fryer, no keep warm lamps  And fast food fries are pre-salted, that's what
makes them limp and hold the grease... hardly anyone salts  Nathan's fries,
most don't even use ketchup, Nathan's fries are just plain good as is.

http://www.nathansfamous.com

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From: Charles Gifford 
Date: Wed, 15 Dec 2004 21:33:05 GMT
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Peter Aitken wrote:
> I heard that McD's used to use beef fat for fries and changed to veg oil due
> to health concerns. One book I read said that horse fat makes the best
> fries, but I do not think it is available at the A&P! For home frying you
> can use essentially any vegegtable oil - canola, peanut, corn, safflower,
> etc.  You can also use shortening (such as Crisco).

Peter is correct. McD used to use beef tallow and the fries were superb!
They later went to a mixture of lard and vegetable shortening I understand
(probably cost saving). Now they use flavorless veggie oil. The fries aren't
worth eating now IMO. I've heard about the use of horse fat too Peter. As I
remember the horse fat was being used in Belgium. I use peanut oil for most
deep fat frying - chicken and pork still require lard though!

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From: MJ 
Date: Sun, 12 Dec 2004 23:01:41 -0500
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What i find works best is crisco vegetable shortening... it melts when you
use it and re hardens when it cools, which makes it easier to clean out..you
can change it whenever you notice that your food has an old grease taste.
Also depending what you are frying in it will depend on how long the oil
will last.
Hope this helps..

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From: Bob (this one) 
Date: Mon, 13 Dec 2004 01:35:34 -0500
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MJ wrote:
> What i find works best is crisco vegetable shortening... it melts when you
> use it and re hardens when it cools, which makes it easier to clean out..

A solid is easier to clean out than a liquid that can be simply poured 
out?

Right.

Pastorio

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From: MJ 
Date: Mon, 13 Dec 2004 08:48:44 -0500
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> A solid is easier to clean out than a liquid that can be simply poured
> out?

Well the deepfryer i have does not have an insert to remove so pouring it
out is a pain..the oil spills all down the side of it and i hate cleaning a
greasy mess so i much rather just scrape out the shortening than have to
deal with the mess..

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From: penmart01[at]aol.como (Sheldon)
Date: 13 Dec 2004 14:50:29 GMT
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MJ writes:
>Well the deepfryer i have does not have an insert to remove so pouring it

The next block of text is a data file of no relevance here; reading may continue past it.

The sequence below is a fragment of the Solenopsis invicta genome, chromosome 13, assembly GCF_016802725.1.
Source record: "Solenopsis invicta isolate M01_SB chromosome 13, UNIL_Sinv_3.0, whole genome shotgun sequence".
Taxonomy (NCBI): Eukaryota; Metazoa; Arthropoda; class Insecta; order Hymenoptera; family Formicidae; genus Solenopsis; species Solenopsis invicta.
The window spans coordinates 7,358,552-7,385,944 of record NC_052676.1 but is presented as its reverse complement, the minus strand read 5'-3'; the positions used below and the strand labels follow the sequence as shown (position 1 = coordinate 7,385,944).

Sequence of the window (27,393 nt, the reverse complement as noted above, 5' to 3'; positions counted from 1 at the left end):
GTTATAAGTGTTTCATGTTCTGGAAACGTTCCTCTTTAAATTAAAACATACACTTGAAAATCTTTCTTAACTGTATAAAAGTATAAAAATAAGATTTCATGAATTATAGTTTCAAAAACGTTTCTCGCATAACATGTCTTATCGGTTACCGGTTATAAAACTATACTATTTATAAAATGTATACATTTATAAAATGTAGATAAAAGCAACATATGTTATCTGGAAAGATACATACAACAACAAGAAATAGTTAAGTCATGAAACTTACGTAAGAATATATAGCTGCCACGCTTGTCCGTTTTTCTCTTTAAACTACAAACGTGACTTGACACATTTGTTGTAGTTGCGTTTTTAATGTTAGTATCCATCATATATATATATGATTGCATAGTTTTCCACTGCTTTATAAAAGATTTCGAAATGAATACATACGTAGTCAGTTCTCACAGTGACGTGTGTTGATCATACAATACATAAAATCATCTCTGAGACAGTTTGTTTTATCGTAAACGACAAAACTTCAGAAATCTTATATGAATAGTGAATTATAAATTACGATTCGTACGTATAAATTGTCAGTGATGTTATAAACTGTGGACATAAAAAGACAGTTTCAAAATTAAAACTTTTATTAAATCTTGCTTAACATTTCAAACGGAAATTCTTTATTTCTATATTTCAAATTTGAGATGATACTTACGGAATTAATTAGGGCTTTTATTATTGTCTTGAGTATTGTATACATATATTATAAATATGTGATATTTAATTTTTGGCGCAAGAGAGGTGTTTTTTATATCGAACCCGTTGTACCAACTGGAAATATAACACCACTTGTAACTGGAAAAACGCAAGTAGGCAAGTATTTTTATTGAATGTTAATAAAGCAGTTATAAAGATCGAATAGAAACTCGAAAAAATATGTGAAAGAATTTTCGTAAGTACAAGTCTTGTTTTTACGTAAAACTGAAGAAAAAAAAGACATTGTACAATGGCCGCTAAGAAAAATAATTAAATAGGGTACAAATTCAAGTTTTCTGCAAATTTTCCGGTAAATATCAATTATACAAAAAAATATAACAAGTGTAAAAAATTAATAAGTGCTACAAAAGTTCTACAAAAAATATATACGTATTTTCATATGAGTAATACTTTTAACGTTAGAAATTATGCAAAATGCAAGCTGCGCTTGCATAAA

>out is a pain..the oil spills all down the side of it and i hate cleaning a
>greasy mess so i much rather just scrape out the shortening than have to
>deal with the mess..

Large (commercial) deep fryers are fitted with drain petcocks (no one is going
to *pour* out the fat), often more than one so that a filtration unit can be
fitted... but filtration units are costly plus they take up a lot of valuable
kitchen space, and then the filtration unit also requires maintainence.  So the
vast majority of commercial kitchens use solid shortening in their deep fryers,
which they periodically drain into a large pot and set into the walk-in reefer.
As it solidifys the particulates settle to the bottom, then it's a simple
matter to scoop back all into the now cleaned deep fryer except for the very
bottom portion containing the schmutz.
Solid shortening is also preferred as their is no chance of accidental
spills... at home, by placing your used solid shortening into your freezer
permits keeping it for up to a year, and not having to deal with accidental
spills.

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From: Nancy Dooley 
Date: 14 Dec 2004 07:55:28 -0800
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Bob (this one) wrote:
> A solid is easier to clean out than a liquid that can be simply poured
> out?

I bet the poster meant it was easier to dispose of - liquid oil is a
PITA to discard, whereas a semi-solid mass of shortening isn't.

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From: Bob (this one) 
Date: Tue, 14 Dec 2004 12:26:50 -0500
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Nancy Dooley wrote:
> I bet the poster meant it was easier to dispose of - liquid oil is
> a PITA to discard, whereas a semi-solid mass of shortening isn't.

Liquid oil goes tidily into a jug, bottle, can, bucket, etc. with (or 
without) a funnel. Google funnels.

They're new, you know.

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From: cam.barr[at]beer.com
Date: 13 Dec 2004 07:33:40 -0800
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DD@chi-town wrote:
> We've never owned a deep fryer before.  How long can you keep the oil
> before dumping it?  Do you need to keep it in the fridge?

Oil? Oil of pork (pastry lard) cooks hot without smoking, is cheap,
and stores well in the fridge after filtering. I get dozens uses out of
mine before it needs replacing. I filter it through paper towel and
store it in a big mason jar. I nuke it for 2 minutes to pour it out of
the jar when I need it.